Relativistic education without absolutes is fatal to learning.

“Humanist Manifesto II,” promoted by John Dewey, is the foundation for US public education. Children in public schools are taught every subject based on Humanist presuppositions. Here are two examples where language/reading and mathematics remove absolutes and put relativism in its place.:

1) Using phonics to teach language starts with the absolutes—letters and sounds—and progresses to the relative—words and sentence formation. The look/say method begins with the relative and does not build a foundation of letters, so reading skills never fully develop. Look/say readers are frequently poorer readers than those taught by phonics. The absolute has to come before the relative because that’s how God designed it. As a child develops speech, he or she starts with sounds. Listening to a baby test his or her vocals is always interesting. We don’t expect them to begin with words. Word and sentence formation come after the sound development of the letters.

2) In mathematics, particularly Common Core, problem-solving methods are taught with little or no time spent on the mechanics of numbers. The absolutes in math are the numbers and their relationships: adding, subtracting, multiplying, and dividing. Common Core starts with the relative and never teaches the absolutes of the basics of number structure. If you were born before the middle of the twentieth century, you probably remember memorizing the multiplication tables which, along with addition and subtraction, are the absolutes that build the math system all the way to calculus. Without the foundation of numbers and how they function, the mind won’t ever “get it.” Math becomes a mystery instead of a problem-solving tool. As a parent, look at the Common Core math-teaching materials: number lines, unnecessarily complicated calculations, etc. I could go on with more issues in science, history, and other subjects, but these two examples are enough to illustrate the point that learning and knowledge are always built on a foundation of absolutes.

There are many Christian teachers in public schools that base their teaching on Christian principles, but the “official” line is Humanism. In the 1970s I taught summer sessions on Biblical Creation at the NC Governor’s School, which is a summer program for top rising High School seniors, whose purpose is to “provoke critical thinking in students.” In year 4, I took a poll asking students: “Who believes in some form of Creation?” and about half raised their hands. This opportunity ended abruptly when several humanist teachers in the room saw half the hands go up for Creation. My contact person, a Christian, later told me the ones that ran the program were very upset because I had so many convincing arguments for Creation and against Evolution. It was evident to me that in public schools you could only teach according to humanist presuppositions, so much for the First Amendment in education. Presenting only one side of any axiom, like Evolution destroys critical thinking in students and makes “political correctness” the result. They become advocates for Evolution, without any reason or foundation for their beliefs.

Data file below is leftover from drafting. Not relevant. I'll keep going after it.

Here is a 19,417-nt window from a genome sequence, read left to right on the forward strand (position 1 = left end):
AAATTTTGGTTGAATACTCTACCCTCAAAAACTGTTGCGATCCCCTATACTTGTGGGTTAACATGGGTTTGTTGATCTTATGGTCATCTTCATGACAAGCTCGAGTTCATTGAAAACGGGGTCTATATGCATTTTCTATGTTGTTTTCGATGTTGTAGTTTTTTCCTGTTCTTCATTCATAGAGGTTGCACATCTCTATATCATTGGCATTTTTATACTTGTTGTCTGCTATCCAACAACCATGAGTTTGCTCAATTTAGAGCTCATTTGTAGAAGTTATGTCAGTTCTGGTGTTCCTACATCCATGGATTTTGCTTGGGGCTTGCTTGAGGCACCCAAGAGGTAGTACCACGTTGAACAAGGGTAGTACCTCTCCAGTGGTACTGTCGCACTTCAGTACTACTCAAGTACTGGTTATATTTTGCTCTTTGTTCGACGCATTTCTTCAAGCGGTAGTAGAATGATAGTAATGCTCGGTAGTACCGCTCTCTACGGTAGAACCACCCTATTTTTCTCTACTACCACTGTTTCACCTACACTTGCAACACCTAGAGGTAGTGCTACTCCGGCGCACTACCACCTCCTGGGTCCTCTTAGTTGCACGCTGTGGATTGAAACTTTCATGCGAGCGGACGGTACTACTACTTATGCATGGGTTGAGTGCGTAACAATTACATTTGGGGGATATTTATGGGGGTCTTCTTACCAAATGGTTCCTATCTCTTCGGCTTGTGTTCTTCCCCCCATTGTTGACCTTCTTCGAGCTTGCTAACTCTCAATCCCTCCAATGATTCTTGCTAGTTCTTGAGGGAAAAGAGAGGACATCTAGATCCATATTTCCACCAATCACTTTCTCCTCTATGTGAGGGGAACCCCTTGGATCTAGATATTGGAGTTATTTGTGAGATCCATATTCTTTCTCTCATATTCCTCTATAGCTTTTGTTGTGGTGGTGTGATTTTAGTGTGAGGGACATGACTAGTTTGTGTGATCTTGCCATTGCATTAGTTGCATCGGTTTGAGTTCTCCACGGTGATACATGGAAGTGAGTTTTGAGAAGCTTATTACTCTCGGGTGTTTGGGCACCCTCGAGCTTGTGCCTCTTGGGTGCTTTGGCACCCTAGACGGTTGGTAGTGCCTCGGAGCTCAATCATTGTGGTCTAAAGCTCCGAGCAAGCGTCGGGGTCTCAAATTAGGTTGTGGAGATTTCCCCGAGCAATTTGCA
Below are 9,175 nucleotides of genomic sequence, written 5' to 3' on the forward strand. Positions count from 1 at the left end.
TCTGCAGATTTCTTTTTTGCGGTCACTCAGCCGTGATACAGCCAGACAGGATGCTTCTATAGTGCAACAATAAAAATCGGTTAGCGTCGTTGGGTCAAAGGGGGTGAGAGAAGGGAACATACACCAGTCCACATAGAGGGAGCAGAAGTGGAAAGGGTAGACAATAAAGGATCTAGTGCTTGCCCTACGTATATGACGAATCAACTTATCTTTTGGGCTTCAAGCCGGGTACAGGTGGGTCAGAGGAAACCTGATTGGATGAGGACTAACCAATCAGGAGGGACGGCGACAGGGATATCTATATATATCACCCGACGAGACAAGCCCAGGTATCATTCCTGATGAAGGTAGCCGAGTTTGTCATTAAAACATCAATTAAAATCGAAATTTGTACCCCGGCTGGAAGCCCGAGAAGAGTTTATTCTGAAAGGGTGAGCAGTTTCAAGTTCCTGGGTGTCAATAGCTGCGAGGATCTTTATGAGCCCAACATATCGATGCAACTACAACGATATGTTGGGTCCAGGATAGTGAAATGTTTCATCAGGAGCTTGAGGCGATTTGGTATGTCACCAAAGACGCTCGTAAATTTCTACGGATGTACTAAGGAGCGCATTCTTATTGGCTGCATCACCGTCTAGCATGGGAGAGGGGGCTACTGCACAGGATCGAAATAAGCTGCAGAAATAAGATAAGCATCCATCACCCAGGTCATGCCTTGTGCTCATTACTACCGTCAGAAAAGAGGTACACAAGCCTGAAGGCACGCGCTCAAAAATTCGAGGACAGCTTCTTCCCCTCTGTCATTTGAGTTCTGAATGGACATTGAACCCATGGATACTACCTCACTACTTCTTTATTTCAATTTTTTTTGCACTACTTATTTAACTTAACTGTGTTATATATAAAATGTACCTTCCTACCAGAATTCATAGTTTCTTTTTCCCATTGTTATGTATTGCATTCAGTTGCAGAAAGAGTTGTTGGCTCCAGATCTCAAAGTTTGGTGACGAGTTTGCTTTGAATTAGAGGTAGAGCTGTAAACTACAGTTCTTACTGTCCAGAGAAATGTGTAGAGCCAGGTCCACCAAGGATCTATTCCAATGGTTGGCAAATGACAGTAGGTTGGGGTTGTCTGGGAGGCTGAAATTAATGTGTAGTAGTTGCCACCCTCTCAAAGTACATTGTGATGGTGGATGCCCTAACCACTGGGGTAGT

Charlie is the author of “Always Be Ready to Give an Answer! A Former Atheist’s Personal Christian Evangelism Plan.” which develops an evangelism strategy that gets to the Gospel every time you witness. His second book ANSWERS For “The Hope That Is In You.” contains answers to more than 100 questions skeptics use to try to stump Christians. The third book, “Without 3 Miracles Darwin’s DEAD!” is currently in the final editing process and will be published later this year.

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